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41 big polluters will get free passes on WA’s carbon trading market

Washington is required by law to eliminate or offset all of its greenhouse gas emissions by 2050. But generous exemptions for more than 40 of the state’s biggest polluters in a future carbon market could push this goal out of reach.

In January, the state Department of Ecology will launch a cap-and-invest program that will require 99 of the state’s largest emitters to gradually reduce emissions or pay to continue burning fossil fuels. While the list will be finalized later this year, as it stands, 41 major emitters will be allowed to pollute at little or no cost for at least the next 12 years.

This is because they have been designated, by the state legislature, as industries particularly sensitive to fluctuations in regional markets and global trade.

Critics say the designation treats some industries differently than others. State officials implementing the program have mostly agreed, but their hands are tied.

Leaving the rules unchanged, they said, could jeopardize statewide decarbonization efforts.

“Whether [designated emitters] don’t reduce their emissions and it’s 2040 and 2050, we probably won’t be able to meet our statewide goals,” said program implementer Luke Martland.

Only new legislation will change the operation of designated issuers beyond the next 12 years. Earlier this year, a bill that would have done this failed to pass the Legislative Assembly.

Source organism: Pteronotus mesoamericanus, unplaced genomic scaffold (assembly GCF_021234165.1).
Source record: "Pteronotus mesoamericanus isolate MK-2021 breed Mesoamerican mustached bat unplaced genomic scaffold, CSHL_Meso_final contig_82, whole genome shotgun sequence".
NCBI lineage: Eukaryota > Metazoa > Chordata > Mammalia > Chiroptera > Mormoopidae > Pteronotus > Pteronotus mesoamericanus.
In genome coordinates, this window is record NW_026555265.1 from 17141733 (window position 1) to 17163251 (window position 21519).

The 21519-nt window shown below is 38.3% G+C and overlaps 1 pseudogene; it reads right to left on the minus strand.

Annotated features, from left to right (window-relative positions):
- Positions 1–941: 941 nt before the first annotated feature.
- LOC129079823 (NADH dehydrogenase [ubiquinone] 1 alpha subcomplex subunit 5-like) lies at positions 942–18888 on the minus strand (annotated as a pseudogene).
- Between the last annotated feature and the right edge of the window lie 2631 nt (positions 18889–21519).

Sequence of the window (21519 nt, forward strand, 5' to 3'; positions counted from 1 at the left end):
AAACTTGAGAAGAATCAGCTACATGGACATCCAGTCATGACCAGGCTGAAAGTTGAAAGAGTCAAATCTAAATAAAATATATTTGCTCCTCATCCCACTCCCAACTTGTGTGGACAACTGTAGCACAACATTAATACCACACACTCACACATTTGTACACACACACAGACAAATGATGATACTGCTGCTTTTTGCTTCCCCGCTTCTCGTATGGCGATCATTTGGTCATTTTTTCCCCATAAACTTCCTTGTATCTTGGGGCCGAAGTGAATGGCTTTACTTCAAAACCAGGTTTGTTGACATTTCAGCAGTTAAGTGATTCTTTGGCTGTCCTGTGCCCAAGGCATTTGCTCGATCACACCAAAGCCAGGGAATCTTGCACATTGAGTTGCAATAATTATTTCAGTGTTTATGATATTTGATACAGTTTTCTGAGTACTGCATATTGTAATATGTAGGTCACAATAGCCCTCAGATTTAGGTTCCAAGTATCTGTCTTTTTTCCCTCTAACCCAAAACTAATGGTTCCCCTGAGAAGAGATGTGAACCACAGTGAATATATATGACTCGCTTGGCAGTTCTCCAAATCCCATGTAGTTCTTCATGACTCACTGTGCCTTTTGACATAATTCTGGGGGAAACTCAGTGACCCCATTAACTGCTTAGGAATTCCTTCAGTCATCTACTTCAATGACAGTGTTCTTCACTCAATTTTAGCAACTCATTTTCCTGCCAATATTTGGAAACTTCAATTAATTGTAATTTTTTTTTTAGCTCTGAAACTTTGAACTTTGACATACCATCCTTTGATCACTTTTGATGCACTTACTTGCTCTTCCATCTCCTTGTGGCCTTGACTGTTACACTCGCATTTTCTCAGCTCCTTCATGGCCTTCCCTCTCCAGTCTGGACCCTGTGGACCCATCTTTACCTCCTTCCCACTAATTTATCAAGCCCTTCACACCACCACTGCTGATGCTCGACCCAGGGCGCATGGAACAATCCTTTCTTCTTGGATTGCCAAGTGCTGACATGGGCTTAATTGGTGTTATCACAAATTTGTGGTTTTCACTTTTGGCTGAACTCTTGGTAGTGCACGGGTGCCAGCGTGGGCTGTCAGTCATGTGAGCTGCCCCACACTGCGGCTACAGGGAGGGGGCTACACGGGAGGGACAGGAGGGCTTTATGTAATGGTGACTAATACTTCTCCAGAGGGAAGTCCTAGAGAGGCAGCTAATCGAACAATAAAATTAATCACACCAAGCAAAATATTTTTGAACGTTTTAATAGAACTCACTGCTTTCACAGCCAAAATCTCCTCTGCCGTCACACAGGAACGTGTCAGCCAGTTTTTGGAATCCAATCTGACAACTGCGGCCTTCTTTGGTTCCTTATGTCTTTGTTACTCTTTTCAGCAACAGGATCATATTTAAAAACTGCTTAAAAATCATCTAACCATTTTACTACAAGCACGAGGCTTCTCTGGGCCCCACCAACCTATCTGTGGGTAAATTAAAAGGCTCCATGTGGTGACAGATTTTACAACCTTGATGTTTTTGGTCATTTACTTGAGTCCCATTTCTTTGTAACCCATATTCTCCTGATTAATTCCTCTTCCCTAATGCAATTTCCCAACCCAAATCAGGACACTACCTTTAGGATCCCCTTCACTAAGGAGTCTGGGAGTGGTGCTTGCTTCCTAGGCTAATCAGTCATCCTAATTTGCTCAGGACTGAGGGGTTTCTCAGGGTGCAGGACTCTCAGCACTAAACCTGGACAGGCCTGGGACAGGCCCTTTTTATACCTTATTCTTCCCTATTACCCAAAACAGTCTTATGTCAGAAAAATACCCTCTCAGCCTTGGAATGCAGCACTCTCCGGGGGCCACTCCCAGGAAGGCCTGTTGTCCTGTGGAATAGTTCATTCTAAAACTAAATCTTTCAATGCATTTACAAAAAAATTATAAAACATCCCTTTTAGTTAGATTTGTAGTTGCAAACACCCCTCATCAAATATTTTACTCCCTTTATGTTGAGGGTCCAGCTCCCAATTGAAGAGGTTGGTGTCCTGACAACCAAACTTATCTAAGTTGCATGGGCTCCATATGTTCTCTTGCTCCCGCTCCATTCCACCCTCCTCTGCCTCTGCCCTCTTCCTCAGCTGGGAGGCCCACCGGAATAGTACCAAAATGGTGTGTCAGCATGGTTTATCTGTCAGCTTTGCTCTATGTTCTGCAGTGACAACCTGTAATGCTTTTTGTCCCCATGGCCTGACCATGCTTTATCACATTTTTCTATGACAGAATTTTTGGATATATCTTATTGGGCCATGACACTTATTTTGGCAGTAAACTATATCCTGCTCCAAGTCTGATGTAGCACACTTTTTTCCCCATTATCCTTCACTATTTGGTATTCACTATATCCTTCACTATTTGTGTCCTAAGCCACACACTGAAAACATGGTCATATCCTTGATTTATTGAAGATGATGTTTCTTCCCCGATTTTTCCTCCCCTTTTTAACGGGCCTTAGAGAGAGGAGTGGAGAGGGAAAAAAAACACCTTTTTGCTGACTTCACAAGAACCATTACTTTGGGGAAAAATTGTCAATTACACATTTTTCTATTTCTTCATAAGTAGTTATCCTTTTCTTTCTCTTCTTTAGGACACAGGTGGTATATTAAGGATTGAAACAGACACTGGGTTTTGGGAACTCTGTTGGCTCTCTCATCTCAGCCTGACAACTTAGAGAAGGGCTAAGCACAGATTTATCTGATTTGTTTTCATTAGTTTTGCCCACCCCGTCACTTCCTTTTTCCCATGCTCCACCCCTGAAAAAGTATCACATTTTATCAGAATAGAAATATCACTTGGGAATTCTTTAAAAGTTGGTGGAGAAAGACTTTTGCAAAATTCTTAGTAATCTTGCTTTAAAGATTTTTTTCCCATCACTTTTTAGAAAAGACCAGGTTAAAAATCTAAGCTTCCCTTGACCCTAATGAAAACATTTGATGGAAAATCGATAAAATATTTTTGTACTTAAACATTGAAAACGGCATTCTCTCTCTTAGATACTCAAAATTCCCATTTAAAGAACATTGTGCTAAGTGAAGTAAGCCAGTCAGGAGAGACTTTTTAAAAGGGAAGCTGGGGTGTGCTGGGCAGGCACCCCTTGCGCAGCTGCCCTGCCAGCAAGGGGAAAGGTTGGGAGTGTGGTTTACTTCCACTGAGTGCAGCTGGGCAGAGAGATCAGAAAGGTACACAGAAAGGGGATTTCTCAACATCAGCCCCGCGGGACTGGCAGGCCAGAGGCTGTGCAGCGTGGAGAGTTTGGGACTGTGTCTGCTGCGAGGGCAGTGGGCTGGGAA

Exempt industries include oil refineries and pulp and paper mills as well as a handful of chemical, mineral and metal manufacturingrs, which collectively represent 10% of the statewide emissions covered by the program.

A pulp and paper mill, for example, is subject to fluctuations in the price and availability of wood and other raw materials. If the price of materials increases, the plant could struggle to absorb those costs and meet program mandates, which require polluters to emit less or pay the difference.

According to the Department of Ecology, lawmakers feared that competition in the global market, compounded by strict climate targets, would push these companies to cut staff and production, close shop or leave the state for less pasture. greens.

The State Cap and Investment Program, the centerpiece of the Climate Pledge Act signed into law last year, is a market-driven compliance tool used by individuals, businesses, cities, States and nations around the world to incentivize fossil fuel reduction. consumption.

Any entity that emits more than 25,000 metric tons of carbon dioxide each year is required to participate in the program. If they can’t do it or don’t do it fast enough, they can buy “quotas”, each equivalent to the emission of one ton of carbon dioxide, during online auctions organized every quarter. Over time, the amount of these allowances will be reduced, thereby increasing the price and making it increasingly expensive to continue burning fossil fuels.

Done right, carbon trading could help the state achieve its ambitious goal. Or it could give polluters the means to pay to get out of the system and avoid significant reductions in harmful gases that warm the planet for years to come.

Program rules are being drafted and will be finalized in the fall before the programs launch on January 1, 2023.

Critics say the special designations and free stipends will soften the program’s impact.

Giving free allowances to big polluters could prevent 90% of industrial emissions cuts through 2034, according to a report released earlier this month by Front and Centered, an Europe-wide environmental justice group. State ruled by communities of color.